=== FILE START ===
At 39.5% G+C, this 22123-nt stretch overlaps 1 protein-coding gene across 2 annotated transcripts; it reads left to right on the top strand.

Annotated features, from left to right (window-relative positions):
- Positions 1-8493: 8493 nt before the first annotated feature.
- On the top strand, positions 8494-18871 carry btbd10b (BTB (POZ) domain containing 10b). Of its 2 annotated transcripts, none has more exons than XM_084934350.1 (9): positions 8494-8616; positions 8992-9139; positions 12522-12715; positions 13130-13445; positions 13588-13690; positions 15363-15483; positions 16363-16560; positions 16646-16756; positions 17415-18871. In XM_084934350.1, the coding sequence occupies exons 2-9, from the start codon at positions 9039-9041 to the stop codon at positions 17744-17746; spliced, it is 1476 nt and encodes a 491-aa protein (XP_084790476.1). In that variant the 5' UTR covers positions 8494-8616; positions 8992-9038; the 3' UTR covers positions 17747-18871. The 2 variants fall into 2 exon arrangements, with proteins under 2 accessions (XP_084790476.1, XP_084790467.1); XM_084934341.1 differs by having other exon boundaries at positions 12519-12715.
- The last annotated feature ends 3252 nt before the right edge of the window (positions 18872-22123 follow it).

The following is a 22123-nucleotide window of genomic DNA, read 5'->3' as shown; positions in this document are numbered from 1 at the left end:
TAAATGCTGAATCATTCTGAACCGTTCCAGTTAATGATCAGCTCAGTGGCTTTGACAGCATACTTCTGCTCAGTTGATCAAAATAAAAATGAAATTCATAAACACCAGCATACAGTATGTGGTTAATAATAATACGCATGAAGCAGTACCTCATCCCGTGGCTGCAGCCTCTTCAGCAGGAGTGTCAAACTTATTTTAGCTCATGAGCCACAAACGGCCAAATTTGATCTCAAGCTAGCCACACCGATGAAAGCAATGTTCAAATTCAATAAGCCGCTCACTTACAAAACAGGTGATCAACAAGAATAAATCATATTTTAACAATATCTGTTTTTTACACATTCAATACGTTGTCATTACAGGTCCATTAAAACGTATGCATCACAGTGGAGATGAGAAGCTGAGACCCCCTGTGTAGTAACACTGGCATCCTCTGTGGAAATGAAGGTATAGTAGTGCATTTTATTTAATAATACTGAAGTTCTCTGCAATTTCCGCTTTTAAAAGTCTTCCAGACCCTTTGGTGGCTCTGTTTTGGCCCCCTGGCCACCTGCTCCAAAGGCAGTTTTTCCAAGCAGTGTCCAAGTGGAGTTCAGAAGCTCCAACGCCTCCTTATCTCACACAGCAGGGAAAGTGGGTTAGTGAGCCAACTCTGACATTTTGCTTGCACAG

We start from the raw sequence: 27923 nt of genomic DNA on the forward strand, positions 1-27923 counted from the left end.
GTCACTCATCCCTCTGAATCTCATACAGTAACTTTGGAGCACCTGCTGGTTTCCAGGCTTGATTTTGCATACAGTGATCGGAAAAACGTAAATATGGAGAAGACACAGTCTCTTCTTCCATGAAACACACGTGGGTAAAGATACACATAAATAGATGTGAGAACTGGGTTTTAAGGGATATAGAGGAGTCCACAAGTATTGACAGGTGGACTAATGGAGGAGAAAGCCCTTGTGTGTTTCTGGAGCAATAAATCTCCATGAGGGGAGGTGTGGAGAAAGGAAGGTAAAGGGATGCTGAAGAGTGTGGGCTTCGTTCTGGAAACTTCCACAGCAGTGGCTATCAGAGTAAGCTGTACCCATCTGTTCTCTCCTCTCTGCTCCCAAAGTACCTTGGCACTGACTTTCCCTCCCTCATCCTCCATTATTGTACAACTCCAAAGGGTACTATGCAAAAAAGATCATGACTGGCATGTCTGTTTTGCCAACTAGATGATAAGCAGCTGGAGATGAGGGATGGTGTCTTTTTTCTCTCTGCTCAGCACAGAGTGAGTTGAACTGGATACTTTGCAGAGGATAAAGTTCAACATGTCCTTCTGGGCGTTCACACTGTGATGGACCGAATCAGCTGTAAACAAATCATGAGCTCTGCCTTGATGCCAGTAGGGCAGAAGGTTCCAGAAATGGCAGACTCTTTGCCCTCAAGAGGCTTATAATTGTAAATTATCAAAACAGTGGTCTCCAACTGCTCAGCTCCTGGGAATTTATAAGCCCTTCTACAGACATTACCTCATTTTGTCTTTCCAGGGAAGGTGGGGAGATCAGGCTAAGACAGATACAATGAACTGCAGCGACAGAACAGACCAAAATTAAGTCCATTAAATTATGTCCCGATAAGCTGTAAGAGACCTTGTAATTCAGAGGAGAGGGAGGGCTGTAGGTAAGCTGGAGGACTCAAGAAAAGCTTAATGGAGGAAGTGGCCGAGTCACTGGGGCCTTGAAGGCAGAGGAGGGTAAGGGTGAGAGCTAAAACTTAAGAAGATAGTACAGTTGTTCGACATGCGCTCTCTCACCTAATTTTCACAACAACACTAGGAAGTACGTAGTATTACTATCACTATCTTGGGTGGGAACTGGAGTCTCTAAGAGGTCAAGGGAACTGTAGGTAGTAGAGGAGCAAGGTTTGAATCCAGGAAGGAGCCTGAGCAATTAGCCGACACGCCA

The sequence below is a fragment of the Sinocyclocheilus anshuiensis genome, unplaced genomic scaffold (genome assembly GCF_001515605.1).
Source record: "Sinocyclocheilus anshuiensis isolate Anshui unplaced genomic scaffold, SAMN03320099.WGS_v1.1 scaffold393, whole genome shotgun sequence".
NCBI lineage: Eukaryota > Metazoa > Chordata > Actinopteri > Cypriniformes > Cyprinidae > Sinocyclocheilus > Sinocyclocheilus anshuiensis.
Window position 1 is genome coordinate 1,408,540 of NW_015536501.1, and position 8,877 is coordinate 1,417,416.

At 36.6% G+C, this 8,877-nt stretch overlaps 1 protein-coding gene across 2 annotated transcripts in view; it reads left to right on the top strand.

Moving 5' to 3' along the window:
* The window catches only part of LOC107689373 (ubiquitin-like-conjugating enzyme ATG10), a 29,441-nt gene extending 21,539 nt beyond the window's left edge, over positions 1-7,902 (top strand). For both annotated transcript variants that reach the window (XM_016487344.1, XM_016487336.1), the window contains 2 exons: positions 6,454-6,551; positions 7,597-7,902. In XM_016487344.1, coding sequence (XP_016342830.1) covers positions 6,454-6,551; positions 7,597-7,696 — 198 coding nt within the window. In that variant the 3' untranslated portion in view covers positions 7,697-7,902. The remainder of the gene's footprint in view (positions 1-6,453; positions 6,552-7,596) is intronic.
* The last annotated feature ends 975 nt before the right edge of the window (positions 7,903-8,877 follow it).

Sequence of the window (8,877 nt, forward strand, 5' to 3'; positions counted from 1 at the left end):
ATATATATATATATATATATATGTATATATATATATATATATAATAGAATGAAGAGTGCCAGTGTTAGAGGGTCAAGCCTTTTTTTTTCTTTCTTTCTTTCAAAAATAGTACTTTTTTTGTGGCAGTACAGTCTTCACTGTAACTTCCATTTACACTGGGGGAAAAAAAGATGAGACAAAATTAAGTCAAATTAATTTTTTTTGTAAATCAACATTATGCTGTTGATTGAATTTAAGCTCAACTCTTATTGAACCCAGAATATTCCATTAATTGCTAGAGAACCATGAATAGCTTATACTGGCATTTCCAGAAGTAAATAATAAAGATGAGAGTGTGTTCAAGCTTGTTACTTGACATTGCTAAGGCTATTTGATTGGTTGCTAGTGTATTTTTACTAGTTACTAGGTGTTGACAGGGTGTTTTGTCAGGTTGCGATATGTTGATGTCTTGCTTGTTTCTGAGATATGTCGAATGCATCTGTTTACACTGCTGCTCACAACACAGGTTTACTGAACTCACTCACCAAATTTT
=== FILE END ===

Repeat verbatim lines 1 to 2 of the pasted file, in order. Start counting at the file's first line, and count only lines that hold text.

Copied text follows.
At 39.5% G+C, this 22123-nt stretch overlaps 1 protein-coding gene across 2 annotated transcripts; it reads left to right on the top strand.

Annotated features, from left to right (window-relative positions):